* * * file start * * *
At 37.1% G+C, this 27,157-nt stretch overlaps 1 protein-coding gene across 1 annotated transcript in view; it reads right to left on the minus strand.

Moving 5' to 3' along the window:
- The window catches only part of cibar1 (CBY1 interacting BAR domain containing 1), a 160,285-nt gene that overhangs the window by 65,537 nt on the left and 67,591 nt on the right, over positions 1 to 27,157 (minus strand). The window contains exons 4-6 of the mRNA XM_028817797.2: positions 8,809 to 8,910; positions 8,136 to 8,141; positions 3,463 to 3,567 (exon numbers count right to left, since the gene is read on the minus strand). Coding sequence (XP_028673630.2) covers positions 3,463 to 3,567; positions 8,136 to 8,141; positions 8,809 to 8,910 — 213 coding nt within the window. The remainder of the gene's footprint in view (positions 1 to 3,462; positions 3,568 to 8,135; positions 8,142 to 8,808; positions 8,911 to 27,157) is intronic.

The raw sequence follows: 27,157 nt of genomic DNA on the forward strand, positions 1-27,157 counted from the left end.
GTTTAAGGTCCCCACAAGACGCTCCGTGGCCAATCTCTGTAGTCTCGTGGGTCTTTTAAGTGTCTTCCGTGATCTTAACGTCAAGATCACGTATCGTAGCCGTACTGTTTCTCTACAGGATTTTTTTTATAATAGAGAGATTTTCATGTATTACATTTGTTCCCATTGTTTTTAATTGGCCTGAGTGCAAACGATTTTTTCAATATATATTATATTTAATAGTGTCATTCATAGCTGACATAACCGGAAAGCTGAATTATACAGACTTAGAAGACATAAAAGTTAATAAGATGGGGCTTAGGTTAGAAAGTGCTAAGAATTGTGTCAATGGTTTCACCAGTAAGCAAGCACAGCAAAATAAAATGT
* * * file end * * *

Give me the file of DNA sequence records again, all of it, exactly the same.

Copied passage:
At 37.1% G+C, this 27,157-nt stretch overlaps 1 protein-coding gene across 1 annotated transcript in view; it reads right to left on the minus strand.

Moving 5' to 3' along the window:
- The window catches only part of cibar1 (CBY1 interacting BAR domain containing 1), a 160,285-nt gene that overhangs the window by 65,537 nt on the left and 67,591 nt on the right, over positions 1 to 27,157 (minus strand). The window contains exons 4-6 of the mRNA XM_028817797.2: positions 8,809 to 8,910; positions 8,136 to 8,141; positions 3,463 to 3,567 (exon numbers count right to left, since the gene is read on the minus strand). Coding sequence (XP_028673630.2) covers positions 3,463 to 3,567; positions 8,136 to 8,141; positions 8,809 to 8,910 — 213 coding nt within the window. The remainder of the gene's footprint in view (positions 1 to 3,462; positions 3,568 to 8,135; positions 8,142 to 8,808; positions 8,911 to 27,157) is intronic.

The raw sequence follows: 27,157 nt of genomic DNA on the forward strand, positions 1-27,157 counted from the left end.
GTTTAAGGTCCCCACAAGACGCTCCGTGGCCAATCTCTGTAGTCTCGTGGGTCTTTTAAGTGTCTTCCGTGATCTTAACGTCAAGATCACGTATCGTAGCCGTACTGTTTCTCTACAGGATTTTTTTTATAATAGAGAGATTTTCATGTATTACATTTGTTCCCATTGTTTTTAATTGGCCTGAGTGCAAACGATTTTTTCAATATATATTATATTTAATAGTGTCATTCATAGCTGACATAACCGGAAAGCTGAATTATACAGACTTAGAAGACATAAAAGTTAATAAGATGGGGCTTAGGTTAGAAAGTGCTAAGAATTGTGTCAATGGTTTCACCAGTAAGCAAGCACAGCAAAATAAAATGT